Of course, for the heel-to­toe run­ner, and the ad­van­tage of a syn­thetic sur­face, rac­ing flats may be the pre­ferred choice of footwear and also more con­ducive to bet­ter per­for­mance.

Track train­ing ses­sions us­ing many differing rep­e­ti­tions from 200m to 1600m will give the parkrunner a chance to utilise all the dis­tances re­quired to com­pete rea­son­ably well – and more quickly – on the track.

Adding ex­tra reps and re­duc­ing the re­cov­er­ies will also help with the main­te­nance of run­ning more aer­o­bi­cally. There will also be a need to do more qual­ity ses­sions which in­clude quicker paces, fewer reps and longer re­cov­er­ies.

These lat­ter train­ing vari­a­tions may not have been pre­vi­ously fac­tored into train­ing for many parkrun­ners, nor may they have ex­pe­ri­enced the re­sul­tant fa­tigue and higher heart rate lev­els that come with them com­pared to their parkrun train­ing.

Nowhere to hide

Track rac­ing can be ex­tremely tough. There is nowhere to hide for starters. Gen­er­ally, there are no seg­ments in a race where you can slow down sig­nif­i­cantly, un­like in cross coun­try or on the roads where tight cor­ners and steep hills ne­ces­si­tate ad­just­ing stride length and ca­dence. Im­por­tantly, and some­what ob­vi­ously, there’s no mud on a track to slow you down ei­ther – al­though in re­al­ity some may dis­agree, as at cer­tain points in a track race it may feel as if you are run­ning through trea­cle, with the run to the line feel­ing, if not look­ing like, a very steep in­cline!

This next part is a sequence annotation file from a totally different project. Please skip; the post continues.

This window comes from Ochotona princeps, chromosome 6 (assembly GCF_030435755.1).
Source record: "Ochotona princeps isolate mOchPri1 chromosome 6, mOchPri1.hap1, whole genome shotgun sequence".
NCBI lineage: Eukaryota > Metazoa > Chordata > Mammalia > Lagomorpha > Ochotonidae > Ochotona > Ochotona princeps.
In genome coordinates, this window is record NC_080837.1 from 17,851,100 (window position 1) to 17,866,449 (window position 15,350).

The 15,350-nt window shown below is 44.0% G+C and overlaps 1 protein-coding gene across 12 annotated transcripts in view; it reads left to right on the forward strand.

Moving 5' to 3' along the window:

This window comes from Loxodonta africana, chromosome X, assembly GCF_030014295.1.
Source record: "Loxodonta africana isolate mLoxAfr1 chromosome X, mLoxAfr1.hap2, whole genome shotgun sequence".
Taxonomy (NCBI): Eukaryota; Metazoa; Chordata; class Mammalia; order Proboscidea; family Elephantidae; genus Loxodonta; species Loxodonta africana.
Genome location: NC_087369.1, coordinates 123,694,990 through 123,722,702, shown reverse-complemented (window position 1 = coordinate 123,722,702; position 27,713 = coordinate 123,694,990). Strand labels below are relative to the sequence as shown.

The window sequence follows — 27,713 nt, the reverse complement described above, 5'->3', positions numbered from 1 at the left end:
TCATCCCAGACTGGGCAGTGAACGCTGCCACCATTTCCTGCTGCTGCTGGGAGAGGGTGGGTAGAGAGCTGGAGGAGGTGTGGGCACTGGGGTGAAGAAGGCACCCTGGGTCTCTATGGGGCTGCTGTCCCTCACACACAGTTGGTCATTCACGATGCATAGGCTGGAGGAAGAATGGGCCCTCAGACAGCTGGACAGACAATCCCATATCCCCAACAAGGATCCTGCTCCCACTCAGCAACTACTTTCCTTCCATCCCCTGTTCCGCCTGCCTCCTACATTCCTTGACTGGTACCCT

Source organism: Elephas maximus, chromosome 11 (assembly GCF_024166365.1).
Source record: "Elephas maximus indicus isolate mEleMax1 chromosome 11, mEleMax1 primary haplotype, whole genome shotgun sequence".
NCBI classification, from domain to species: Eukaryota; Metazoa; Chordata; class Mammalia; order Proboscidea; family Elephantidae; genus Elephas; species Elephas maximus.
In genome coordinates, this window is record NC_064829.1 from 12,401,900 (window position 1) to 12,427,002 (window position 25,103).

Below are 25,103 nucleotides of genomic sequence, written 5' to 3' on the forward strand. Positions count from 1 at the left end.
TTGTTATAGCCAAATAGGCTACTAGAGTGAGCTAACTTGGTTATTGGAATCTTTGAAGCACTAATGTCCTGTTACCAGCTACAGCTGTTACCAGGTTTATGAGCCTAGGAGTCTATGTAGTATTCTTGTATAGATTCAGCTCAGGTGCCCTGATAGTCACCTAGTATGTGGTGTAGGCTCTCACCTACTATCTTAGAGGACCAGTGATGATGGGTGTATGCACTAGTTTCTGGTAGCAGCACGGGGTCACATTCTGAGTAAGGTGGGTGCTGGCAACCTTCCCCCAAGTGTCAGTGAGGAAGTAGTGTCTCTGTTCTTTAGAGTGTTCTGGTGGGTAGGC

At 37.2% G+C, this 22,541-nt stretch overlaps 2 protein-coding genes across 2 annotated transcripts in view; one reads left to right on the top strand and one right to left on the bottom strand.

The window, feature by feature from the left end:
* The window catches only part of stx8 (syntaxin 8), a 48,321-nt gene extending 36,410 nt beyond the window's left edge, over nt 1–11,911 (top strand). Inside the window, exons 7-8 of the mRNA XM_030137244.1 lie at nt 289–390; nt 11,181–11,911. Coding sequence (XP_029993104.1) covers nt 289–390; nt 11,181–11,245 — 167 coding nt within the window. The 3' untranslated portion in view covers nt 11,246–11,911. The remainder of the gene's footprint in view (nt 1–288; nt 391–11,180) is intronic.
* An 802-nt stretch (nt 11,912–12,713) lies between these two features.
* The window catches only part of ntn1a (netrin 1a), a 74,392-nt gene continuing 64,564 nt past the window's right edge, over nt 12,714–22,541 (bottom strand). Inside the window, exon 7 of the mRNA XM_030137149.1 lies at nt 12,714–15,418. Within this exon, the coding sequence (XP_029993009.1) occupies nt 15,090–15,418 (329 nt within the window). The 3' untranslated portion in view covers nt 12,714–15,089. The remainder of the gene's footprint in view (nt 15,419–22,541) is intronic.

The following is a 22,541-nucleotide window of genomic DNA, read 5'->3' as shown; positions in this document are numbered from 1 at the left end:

I’m not try­ing to put parkrun­ners off track rac­ing. How­ever, be­cause of the speci­ficity and smaller fields that gen­er­ally in­clude the bet­ter and more ex­pe­ri­enced run­ners, per­haps a lit­tle thought and hon­esty in the first in­stance needs to be taken be­fore head­ing for it and rac­ing.

Per­haps those who have em­braced parkrun should have times of sub-16min for males and sub-18min for fe­males in those 5km events be­fore at­tempt­ing a sim­i­lar track dis­tance.

Why? As pre­vi­ously men­tioned the track high­lights any lack of abil­ity or fit­ness and al­though fin­ish­ing 100m be­hind the lead­ers in a parkrun might seem not too bad, on a 400m syn­thetic sur­face the same deficit can feel cav­ernous.

Track is also gen­er­ally an in­di­vid­u­al­is­tic sport – which com­pares markedly with the em­brac­ing na­ture of parkrun – how­ever, a club track league event may value an ath­lete’s par­tic­i­pa­tion in re­spect of gain­ing some valu­able team points and where fi­nite time is of sec­ondary im­por­tance.

What­ever a run­ner’s pref­er­ence is, how­ever, one thing should not be for­got­ten, and that is cross coun­try and road run­ning will help stronger sum­mer run­ning – whether on the track or not.

In the same vein, the faster ef­forts in the sum­mer will def­i­nitely en­hance win­ter run­ning by in­creas­ing ca­dence and thus help­ing with biome­chan­ics.

And if ul­ti­mately track rac­ing isn’t your cho­sen pur­suit, don’t ne­glect to in­clude some lung- burst­ing and lac­tate­fu­elled ef­forts in your train­ing. You’ll no­tice the dif­fer­ence once you get back to your win­ter parkruns.

David Lowes is a free­lance level 4 coach, ath­let­ics writer and pho­tog­ra­pher as well as BMC academy chair and event or­gan­iser

The track can be a lonely place for the ill-pre­pared parkrunner – so train specif­i­cally

Train­ing on the track will boost your parkrun po­ten­tial